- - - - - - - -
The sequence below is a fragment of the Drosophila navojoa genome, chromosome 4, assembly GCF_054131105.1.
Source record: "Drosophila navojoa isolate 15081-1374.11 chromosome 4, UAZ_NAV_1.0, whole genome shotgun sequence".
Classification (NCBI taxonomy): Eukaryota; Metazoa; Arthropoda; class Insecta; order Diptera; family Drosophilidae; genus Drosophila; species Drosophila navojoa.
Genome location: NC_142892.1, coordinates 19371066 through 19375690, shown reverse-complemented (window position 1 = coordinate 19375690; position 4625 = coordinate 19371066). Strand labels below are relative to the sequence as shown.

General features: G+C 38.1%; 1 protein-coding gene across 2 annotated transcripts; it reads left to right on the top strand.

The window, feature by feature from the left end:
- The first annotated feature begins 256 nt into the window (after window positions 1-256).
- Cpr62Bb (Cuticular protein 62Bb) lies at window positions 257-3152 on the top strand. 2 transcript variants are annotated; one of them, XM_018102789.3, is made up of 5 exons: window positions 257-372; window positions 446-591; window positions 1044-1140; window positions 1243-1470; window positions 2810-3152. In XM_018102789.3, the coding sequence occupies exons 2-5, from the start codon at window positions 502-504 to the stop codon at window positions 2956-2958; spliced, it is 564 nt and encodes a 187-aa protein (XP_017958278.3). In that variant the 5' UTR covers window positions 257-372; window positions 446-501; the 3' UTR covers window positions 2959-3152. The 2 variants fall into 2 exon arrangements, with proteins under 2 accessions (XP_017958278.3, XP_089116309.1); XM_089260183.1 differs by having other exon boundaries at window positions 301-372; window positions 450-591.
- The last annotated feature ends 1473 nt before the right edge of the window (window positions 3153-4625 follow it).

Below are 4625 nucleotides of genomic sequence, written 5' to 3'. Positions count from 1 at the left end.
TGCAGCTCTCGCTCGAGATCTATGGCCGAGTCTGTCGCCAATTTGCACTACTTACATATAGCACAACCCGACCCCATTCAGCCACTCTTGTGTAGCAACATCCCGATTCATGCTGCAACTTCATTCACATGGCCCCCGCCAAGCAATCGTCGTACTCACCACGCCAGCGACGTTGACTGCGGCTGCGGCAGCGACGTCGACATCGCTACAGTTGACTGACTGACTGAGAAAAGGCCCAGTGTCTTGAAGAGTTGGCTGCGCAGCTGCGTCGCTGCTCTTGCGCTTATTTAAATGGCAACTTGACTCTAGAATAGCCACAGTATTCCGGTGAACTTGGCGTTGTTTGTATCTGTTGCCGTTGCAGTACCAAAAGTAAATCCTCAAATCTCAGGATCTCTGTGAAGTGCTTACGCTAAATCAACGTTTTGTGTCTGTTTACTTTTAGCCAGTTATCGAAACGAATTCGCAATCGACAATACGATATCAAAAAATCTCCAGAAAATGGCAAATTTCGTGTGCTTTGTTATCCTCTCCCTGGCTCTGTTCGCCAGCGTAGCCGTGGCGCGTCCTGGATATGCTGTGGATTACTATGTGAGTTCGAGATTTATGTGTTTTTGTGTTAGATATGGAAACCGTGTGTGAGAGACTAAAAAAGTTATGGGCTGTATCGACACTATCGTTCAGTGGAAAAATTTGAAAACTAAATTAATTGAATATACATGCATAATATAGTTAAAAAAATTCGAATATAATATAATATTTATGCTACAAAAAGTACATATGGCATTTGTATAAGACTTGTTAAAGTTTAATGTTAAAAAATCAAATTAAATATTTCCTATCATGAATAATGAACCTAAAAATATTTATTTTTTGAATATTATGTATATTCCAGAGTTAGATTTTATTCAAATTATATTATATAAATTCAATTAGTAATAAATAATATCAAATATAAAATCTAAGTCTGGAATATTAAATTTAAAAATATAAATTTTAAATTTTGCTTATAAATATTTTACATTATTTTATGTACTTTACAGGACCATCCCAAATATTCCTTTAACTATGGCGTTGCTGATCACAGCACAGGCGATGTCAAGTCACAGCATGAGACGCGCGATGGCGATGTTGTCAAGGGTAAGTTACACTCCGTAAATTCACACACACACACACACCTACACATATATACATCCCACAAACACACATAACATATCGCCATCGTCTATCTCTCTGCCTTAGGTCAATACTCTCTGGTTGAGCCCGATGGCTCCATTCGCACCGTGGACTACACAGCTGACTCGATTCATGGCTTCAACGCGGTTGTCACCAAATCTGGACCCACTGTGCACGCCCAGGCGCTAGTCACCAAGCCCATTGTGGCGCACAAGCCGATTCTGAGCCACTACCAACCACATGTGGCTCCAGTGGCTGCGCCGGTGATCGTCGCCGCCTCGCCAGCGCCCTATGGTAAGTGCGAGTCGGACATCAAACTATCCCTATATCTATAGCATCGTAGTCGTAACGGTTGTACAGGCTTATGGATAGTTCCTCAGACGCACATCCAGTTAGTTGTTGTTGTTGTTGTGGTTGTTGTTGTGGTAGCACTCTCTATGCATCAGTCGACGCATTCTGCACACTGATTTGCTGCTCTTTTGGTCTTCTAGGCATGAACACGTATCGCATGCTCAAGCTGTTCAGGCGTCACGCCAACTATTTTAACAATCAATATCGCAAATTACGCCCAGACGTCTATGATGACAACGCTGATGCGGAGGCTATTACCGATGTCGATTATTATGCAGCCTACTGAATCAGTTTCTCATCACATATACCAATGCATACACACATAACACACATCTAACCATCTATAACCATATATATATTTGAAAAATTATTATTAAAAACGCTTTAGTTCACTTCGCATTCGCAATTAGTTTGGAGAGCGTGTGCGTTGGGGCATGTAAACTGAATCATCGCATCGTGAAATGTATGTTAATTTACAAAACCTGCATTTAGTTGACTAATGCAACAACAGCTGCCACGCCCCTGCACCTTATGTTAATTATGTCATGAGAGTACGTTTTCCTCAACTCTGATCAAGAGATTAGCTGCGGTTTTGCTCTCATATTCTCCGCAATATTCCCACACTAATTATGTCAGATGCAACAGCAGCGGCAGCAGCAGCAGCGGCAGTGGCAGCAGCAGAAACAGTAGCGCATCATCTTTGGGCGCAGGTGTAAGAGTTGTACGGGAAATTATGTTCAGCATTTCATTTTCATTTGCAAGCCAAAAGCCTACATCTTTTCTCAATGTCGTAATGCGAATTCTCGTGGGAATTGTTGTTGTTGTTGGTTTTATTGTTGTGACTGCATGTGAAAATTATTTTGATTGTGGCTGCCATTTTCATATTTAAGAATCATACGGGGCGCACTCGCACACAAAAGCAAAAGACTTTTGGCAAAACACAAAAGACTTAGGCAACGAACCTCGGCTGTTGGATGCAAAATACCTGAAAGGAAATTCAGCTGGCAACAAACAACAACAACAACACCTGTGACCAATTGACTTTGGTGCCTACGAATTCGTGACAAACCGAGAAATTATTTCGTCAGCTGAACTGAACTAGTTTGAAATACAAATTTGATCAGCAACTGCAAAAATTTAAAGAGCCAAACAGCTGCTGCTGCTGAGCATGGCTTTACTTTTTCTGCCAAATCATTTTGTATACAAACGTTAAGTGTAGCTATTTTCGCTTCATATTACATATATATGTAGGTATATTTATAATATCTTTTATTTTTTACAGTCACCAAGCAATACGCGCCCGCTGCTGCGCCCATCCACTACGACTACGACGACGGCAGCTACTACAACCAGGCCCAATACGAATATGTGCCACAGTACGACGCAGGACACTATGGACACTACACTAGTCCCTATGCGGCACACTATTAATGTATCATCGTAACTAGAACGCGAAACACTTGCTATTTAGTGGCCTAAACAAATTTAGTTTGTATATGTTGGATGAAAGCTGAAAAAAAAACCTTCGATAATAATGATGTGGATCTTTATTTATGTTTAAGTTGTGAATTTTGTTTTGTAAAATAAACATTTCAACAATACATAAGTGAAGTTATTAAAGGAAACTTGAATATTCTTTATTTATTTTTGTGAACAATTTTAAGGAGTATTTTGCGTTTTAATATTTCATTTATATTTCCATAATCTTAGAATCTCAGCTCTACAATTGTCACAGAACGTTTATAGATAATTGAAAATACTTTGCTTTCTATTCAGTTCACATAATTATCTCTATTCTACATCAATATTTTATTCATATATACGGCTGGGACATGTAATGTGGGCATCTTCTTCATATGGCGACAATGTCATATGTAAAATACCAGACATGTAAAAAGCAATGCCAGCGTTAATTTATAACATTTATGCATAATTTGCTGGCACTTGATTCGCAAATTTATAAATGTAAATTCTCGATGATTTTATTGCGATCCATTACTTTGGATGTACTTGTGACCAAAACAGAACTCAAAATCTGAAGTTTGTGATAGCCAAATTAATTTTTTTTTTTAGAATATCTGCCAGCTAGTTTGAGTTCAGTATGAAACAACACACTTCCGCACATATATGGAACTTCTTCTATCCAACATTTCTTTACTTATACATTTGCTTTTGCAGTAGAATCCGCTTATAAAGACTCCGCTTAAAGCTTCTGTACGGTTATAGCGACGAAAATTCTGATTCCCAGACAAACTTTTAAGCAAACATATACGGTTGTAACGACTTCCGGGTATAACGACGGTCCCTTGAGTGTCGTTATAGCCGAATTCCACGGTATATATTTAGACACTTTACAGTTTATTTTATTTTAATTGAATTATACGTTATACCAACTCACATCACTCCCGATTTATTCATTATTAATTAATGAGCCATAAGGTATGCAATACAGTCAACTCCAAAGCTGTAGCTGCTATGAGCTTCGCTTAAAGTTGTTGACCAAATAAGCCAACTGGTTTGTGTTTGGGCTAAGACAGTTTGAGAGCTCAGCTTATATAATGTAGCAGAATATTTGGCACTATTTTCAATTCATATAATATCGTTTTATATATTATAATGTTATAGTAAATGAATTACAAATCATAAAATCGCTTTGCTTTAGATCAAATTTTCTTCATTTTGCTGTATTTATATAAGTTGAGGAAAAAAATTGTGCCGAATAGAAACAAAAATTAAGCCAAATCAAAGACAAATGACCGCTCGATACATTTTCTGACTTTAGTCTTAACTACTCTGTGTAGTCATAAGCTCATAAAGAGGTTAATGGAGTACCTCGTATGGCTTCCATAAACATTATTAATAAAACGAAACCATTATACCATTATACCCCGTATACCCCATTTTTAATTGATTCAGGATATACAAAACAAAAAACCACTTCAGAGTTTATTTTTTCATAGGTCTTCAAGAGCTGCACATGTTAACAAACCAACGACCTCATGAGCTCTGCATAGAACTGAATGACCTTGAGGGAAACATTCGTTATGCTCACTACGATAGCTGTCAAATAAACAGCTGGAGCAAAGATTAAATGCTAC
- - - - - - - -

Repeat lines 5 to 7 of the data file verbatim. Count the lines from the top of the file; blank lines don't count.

General features: G+C 38.1%; 1 protein-coding gene across 2 annotated transcripts; it reads left to right on the top strand.

The window, feature by feature from the left end:
- The first annotated feature begins 256 nt into the window (after window positions 1-256).